Swim With Nemo at Frankland Islands

GREAT BARRIER REEF MARINE PARK The Pristine Frankland Islands Group

The Great Barrier Reef’s Frankland Islands are a pristine archipelago located 10km offshore, about 45km south-east of Cairns. The group consists of five continental islands, Normanby, High, Russell, Round and Mabel, and are a part of the World Heritage listed Great Barrier Reef Marine Park. All the islands are uninhabited and surrounded by healthy fringing reefs, full of hard and soft corals, giant clams, schools of fish, turtles, octopus and more. Dugongs, Manta Rays and Whales have been sighted here. The islands’ vegetation varies from rocky outcrops, to sandy beaches lined with coastal grasses, pandanus and coconuts, to mangroves and dense rainforest. As such, they are home to an abundance of birdlife and are an important nesting site for the little tern (Sterna albifrons), the beach stone-curlew (Esacus neglectus), the pied imperial pigeon (Ducula bicolour) and the crested tern (Sterna bergii). While camping is allowed at Russell Island, Frankland Islands Reef Cruises are the only company to hold a permit to visit Normanby Island, making ours an exclusive day tour option.

PRISTINE ISLANDS & FRINGING REEFS

Full of marine life, for you to explore …

MARINE LIFE OF THE FRANKLAND ISLANDS

The fringing reefs around the Frankland Islands are a part of the Great Barrier Reef Marine Park and are home to a diverse array of marine life. You can see these on a day tour with us, exploring the underwater world on a Guided snorkel tour. Optional activities include an Adventure snorkel safari, Semi-submersible or Glass bottom boat tour, Guided island walk and Introductory or Certified scuba diving. Clear kayaks and Stand up paddle boards as well as Sea-doo scooters are available for hire.

  • Hard & Soft Corals
  • Green Sea Turtles
  • Anemonefish
  • Nudibranchs
  • Giant Clams
  • Sea Stars
  • Stingrays
  • Feather Stars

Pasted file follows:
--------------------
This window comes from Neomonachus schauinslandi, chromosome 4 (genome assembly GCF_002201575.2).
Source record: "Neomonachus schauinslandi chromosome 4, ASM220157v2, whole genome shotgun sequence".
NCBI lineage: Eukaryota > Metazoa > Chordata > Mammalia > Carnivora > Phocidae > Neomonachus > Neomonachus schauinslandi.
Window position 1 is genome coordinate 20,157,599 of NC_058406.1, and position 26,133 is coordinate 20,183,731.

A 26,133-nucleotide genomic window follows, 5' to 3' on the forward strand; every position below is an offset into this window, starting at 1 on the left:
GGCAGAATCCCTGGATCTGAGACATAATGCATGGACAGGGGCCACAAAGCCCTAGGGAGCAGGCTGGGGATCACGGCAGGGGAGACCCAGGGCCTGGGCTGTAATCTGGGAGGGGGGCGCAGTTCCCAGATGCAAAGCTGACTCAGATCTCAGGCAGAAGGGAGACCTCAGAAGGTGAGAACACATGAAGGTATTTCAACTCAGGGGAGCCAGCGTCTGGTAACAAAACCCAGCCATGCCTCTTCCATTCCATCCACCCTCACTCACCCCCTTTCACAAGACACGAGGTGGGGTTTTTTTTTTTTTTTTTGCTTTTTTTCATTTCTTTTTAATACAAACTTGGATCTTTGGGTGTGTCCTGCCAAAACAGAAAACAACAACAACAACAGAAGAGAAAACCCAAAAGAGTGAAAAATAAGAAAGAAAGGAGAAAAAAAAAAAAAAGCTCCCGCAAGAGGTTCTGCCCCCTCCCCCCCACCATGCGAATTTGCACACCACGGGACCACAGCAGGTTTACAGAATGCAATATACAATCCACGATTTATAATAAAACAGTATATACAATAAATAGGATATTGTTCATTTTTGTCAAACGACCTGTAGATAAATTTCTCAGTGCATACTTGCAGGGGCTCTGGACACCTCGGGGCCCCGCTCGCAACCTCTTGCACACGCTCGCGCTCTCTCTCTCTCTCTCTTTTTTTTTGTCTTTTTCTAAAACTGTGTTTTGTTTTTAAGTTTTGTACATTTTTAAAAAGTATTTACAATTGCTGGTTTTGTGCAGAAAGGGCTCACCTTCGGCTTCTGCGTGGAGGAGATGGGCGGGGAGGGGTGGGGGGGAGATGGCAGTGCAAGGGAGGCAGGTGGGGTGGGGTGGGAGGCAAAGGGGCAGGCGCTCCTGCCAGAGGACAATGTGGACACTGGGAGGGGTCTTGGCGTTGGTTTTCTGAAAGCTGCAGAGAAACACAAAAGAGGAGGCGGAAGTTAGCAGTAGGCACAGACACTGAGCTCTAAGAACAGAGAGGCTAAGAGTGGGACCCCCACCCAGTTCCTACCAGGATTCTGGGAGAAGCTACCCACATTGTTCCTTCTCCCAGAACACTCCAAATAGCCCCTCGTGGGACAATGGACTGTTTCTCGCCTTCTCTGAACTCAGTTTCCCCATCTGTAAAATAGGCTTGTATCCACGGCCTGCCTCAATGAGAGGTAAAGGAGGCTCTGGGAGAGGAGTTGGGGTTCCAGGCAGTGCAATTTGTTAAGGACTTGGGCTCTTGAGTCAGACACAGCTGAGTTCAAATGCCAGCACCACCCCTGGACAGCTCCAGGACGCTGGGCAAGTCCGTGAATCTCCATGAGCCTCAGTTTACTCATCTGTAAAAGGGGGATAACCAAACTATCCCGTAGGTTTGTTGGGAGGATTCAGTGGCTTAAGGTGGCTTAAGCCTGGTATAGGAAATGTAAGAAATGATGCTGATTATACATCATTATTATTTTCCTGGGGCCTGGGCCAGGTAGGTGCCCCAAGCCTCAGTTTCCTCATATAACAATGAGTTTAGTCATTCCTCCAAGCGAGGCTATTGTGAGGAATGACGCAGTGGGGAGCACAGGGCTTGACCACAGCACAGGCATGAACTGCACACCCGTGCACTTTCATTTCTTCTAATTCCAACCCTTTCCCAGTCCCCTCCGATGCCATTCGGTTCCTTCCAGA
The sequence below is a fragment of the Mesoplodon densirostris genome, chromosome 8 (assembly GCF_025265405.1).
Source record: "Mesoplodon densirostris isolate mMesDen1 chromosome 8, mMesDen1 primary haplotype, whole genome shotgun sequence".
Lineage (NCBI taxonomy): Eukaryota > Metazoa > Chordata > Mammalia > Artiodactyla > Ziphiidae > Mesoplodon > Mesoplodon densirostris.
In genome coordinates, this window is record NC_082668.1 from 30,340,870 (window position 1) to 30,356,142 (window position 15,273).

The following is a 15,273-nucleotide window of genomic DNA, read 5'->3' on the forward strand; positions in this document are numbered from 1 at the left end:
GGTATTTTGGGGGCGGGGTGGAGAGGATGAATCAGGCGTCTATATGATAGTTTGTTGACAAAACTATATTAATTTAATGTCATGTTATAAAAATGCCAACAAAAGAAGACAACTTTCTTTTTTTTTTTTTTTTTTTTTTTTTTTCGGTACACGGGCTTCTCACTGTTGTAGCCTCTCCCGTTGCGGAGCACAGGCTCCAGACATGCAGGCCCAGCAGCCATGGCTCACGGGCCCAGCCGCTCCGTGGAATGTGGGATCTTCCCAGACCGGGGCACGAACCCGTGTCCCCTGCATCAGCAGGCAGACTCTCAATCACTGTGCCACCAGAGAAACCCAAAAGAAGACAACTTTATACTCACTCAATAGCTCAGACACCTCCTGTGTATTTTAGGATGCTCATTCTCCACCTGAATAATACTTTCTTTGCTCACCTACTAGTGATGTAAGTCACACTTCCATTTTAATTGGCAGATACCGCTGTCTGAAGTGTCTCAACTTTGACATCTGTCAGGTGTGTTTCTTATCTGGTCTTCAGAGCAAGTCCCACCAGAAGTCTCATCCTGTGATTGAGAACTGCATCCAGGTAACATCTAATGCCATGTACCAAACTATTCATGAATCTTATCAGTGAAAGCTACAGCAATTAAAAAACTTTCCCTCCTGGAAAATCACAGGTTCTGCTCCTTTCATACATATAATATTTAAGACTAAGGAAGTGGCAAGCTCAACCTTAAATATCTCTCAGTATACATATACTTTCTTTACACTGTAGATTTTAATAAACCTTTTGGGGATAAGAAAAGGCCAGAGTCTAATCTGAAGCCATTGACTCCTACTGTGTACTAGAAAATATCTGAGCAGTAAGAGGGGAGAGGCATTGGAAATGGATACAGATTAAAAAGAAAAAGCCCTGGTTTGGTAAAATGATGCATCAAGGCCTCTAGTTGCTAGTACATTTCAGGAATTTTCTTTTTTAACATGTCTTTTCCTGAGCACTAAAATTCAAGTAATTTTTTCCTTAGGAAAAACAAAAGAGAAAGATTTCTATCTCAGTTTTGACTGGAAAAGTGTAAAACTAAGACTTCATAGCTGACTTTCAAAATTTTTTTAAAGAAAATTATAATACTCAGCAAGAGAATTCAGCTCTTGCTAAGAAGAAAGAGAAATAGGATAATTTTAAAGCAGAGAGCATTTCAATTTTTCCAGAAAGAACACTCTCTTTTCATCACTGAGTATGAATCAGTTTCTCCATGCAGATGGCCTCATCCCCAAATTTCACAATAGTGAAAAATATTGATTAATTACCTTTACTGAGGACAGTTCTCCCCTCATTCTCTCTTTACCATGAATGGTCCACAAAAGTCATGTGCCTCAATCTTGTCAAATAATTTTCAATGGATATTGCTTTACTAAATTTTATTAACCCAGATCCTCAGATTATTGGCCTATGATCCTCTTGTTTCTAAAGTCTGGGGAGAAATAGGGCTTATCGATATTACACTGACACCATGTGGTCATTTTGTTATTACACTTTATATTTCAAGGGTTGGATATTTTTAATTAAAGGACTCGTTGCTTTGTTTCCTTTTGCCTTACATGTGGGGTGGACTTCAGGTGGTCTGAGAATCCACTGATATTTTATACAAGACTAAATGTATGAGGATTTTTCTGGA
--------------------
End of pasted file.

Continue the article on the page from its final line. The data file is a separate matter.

• Wrasse
  • Butterflyfish
  • Angelfish & Parrotfish
  • Damselfish
  • Sea Cucumbers
  • Manta Rays

NORMANBY ISLAND

Normanby Island provides the best snorkeling of the Frankland Islands group. It rises from sea level, peaking at 20 metres high. It’s a continental island, which means it was once connected to the mainland but became separated hundreds of thousands of years ago with rising sea levels. As such, it is home to rainforest vegetation, as well as coastal species.

As the only operator with a permit to visit Normanby Island, we can choose any of our mooring locations on the day, based on the conditions. We also have the flexibility to take you to several of the offshore fringing reefs, for our Adventure snorkel safari and Scuba diving tours.

Our Guided island walk is a must! Join our marine naturalists for an informative and fascinating exploration of the island’s rockpools, birdlife and lush tropical vegetation.

CULTURAL CONNECTION

The Frankland Islands Group National Park is a part of the traditional sea country of the Mandingalby Yindinji and Gungandji Aboriginal peoples. Historically and to present times they use these waters to fish, hunt and gather food.

The islands were named by Lieutenant James Cook in 1770, in honour of two 18th century sailors, Lord of the Admiralty and his nephew, both named Sir Thomas Frankland.

A lighthouse was built on Russell Island in 1929. Today, bush camping is available on Russell Island and High Island, which must be booked in advance. We provide camping transfers to Russell Island.

Russell Island is a Commonwealth island. High, Normanby, Mabel and Round islands were declared National Park in 1936. The surrounding waters were included in the Great Barrier Reef Marine Park in 1983.

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